COMMENTARY: Behold, the power of cheese
By Kevin Binversie
TIME magazine named “The Protester,” particularly the Arab protester fighting against decades of tyrannical regimes in Libya, Egypt, Tunisia and Syria, as the winner last week of its annual designation of “Person of the Year.”
Though they don’t have to make such a distinction, if the magazine were to designate a “State of the Year,” I would vote for Wisconsin to win for 2011. If things continue on their current course, the state very likely could repeat the honor in 2012.
For starters, this goes well beyond sports. It isn’t just a Green Bay Packers victory in Super Bowl XLV or a nearly perfect season on the march toward a repeat. While nice, it has little to do with back-to-back trips to the Rose Bowl for the Badgers of the University of Wisconsin or what can only be described as a season to remember for the Milwaukee Brewers.
However, when it comes to public policy and political news, it’s hard to argue Wisconsin did not have an imprint on the policy debates of 2011. Right off the bat, the state’s political muscle increased when Reince Priebus was elected chairman of the Republican National Committee.
The unassuming Kenosha lawyer, who previously was chairman of the Republican Party of Wisconsin, has shown he possessed the turnaround skills needed to make the RNC once again a formidable player in national politics. Priebus also helped solidify a growing feeling that Wisconsin is not just a state to watch in the 2012 presidential election, but a state that could help decide the presidency.
With the announced retirement of Sen. Herb Kohl, it creates the first open U.S. Senate seat election in Wisconsin in 24 years, when Democratic Sen. William Proxmire retired and Kohl won the seat.
Already, the seat is believed to be highly contested as Democrats hope to have U.S. Rep. Tammy Baldwin of Madison replace Kohl, while Republicans hope to recapture the magic of the election of U.S. Sen. Ron Johnson as they wage a multi-candidate primary including former Gov. Tommy Thompson, former U.S. Rep. Mark Neumann, Assembly Speaker Jeff Fitzgerald and state Sen. Frank Lasee.
Agree with them or not, the collective bargaining fight, reforms and the recall elections that followed put the Badger State in much of the political forefront for most of the year and politically galvanized the state and the nation.
Conservatives view Gov. Scott Walker as a hero and visionary for finding an innovative way to free up local elected officials from Byzantine work rules locked down in union contracts and giving officials more tools to work with beyond the traditional options of raising taxes and cutting services to balance state and local budgets. Liberals have declared Walker a national pariah who busted unions, stomped on basic human rights and vow to use every option to destroy Walker both personally and politically.
Wisconsin’s “Summer of Recall” made back-to-back Tuesday nights in August “must-see” viewing for political junkies as control of the Wisconsin State Senate was up for grabs. That’s quite an impressive task on its own, as August is often the most boring month on the U.S. political calendar with Congress on its summer recess.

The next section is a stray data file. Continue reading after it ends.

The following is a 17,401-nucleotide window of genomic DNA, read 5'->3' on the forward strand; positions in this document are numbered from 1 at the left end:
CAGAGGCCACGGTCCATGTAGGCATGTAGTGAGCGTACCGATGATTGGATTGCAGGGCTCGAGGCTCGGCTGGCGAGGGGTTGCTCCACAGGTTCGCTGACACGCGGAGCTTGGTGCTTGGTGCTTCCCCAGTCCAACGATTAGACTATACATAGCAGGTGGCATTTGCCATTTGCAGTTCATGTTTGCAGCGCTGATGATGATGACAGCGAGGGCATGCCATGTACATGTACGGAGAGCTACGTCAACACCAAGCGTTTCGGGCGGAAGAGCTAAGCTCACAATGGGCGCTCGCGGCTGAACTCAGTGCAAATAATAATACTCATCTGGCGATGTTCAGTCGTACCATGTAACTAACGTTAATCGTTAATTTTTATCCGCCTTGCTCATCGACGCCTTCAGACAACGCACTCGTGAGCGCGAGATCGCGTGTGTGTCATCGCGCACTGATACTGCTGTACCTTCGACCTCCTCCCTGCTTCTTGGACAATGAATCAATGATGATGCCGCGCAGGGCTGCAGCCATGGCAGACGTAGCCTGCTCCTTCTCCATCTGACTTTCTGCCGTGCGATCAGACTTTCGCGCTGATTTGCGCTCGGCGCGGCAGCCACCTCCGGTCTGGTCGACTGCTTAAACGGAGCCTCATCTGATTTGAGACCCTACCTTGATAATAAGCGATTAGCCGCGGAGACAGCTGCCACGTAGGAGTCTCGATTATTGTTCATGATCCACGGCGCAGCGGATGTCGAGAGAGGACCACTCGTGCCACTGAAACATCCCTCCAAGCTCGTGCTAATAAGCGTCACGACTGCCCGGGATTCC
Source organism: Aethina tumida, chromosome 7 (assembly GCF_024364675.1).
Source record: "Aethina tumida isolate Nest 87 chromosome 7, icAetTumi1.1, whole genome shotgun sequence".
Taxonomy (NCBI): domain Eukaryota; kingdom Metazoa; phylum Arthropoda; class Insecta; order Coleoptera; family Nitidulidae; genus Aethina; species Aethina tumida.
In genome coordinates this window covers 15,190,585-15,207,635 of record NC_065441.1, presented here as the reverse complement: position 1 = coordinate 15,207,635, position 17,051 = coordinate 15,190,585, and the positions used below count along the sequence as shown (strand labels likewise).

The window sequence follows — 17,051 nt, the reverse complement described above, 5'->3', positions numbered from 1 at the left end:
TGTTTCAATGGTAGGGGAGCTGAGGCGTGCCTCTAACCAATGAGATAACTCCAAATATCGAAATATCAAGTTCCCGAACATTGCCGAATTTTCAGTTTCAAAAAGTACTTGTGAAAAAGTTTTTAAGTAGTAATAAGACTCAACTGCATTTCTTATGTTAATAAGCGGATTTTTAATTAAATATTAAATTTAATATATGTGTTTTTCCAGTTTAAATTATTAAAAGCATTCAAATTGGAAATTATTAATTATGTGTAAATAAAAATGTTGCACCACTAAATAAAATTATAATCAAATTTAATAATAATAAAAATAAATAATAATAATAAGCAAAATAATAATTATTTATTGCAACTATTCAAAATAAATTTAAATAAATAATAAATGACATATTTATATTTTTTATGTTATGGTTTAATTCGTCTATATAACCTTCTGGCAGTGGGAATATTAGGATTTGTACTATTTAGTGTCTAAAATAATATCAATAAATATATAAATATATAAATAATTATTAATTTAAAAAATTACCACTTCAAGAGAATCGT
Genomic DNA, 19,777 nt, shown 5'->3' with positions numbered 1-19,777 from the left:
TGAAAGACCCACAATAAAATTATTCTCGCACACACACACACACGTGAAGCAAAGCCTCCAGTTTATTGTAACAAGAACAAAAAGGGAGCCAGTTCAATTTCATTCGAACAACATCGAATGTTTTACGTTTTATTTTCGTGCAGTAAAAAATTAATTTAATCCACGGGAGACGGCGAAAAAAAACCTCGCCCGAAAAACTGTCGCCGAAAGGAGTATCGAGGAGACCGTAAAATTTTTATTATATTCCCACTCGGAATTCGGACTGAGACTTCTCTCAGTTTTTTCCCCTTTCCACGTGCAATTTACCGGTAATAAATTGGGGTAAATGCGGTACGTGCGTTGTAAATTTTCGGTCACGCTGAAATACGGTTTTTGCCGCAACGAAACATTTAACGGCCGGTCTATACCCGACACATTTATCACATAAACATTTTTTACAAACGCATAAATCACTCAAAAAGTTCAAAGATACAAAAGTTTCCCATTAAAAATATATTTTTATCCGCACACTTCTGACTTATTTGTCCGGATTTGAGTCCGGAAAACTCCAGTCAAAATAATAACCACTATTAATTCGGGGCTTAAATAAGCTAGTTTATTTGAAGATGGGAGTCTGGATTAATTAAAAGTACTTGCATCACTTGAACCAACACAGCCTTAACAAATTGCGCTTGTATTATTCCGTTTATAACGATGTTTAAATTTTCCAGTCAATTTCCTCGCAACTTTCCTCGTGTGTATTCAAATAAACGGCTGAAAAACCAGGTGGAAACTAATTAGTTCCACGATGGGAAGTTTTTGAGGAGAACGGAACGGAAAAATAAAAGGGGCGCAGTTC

Already, speculation runs high on the possible recall of Walker in 2012 as being the second-most watched election in the nation, behind only the race for president of the United States itself. If tens of millions of dollars came pouring into the state for the senate recalls during the summer, few doubt we will not see a repeat of cash infusions during a Walker recall.
Yet despite all of the above, the Wisconsinite who has had the most impact on the national political debate in 2011 has been U.S. Rep. Paul Ryan, a Janesville Republican.
The House Budget Committee Chairman almost single-handedly has directed the nation’s discussions on fiscal matters and how to best deal with the nation’s $15 trillion debt. His budget proposal has been used as a rallying cry for both sides, with liberals seeing it as possible political manna from heaven to conservatives using it as a litmus test for the Republican presidential primary field. If not on the debate stage himself, Ryan’s ideas and proposals have been.
While not without pressure to make him a candidate for the White House in 2012, Ryan’s name is a near fixture on the short list of either a possible running mate on the Republican presidential ticket or as contender in 2016 or 2020. It’s a position no Wisconsinite has had in a major party’s political structure in quite some time, if ever.
Even the fabled “Fighting Bob” LaFollette had to form his own political party to have the kind of influence Ryan is looking at today.
The year didn’t just show the nation Wisconsin had arrived on the national stage, it showed that it took over and dominated.
But if the examples I’ve listed above aren’t enough, let me give you one more. The national White House Christmas tree, which resides in the Blue Room this holiday season, is a 19-foot balsam fir that was grown near Neshkoro, Wisc. If that’s not some form of “cheesehead domination,” what is exactly?
Kevin Binversie is a Wisconsin native who has been blogging on the state’s political culture for more than eight years. He has served in the George W. Bush administration from 2007-2009, worked at the Heritage Foundation and has worked on numerous Wisconsin Republican campaigns in various capacities, most recently as research director for Ron Johnson for Senate. Contact him at firstname.lastname@example.org.
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